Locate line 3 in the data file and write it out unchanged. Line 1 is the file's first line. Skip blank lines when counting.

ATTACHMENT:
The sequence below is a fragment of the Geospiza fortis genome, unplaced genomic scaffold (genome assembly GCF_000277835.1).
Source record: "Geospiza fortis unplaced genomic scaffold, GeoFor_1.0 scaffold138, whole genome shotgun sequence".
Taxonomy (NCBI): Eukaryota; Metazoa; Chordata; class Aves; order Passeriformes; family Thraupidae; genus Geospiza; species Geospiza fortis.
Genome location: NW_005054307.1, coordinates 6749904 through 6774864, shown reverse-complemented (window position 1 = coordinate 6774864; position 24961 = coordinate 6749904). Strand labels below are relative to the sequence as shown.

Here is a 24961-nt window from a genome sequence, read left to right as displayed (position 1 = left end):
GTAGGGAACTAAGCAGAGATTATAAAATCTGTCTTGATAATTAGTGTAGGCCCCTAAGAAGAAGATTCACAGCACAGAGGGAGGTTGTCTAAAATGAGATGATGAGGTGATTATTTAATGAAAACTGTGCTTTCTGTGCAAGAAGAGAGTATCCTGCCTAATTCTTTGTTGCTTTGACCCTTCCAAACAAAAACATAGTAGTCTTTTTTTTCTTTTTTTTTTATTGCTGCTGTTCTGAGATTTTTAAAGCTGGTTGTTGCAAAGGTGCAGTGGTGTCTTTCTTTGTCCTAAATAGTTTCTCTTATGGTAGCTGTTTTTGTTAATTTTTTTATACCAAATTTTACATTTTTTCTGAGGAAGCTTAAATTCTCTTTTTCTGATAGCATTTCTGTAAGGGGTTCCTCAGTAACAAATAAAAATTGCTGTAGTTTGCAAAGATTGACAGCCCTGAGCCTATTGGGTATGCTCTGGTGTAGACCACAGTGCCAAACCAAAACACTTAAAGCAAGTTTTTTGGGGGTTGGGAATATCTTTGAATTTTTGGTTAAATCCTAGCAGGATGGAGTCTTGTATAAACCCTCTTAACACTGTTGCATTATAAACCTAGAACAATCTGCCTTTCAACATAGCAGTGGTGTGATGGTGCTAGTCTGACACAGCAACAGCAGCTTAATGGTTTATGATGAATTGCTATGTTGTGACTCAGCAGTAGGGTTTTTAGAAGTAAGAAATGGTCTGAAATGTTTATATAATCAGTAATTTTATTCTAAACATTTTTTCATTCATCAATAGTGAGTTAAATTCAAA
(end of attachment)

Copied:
Taxonomy (NCBI): Eukaryota; Metazoa; Chordata; class Aves; order Passeriformes; family Thraupidae; genus Geospiza; species Geospiza fortis.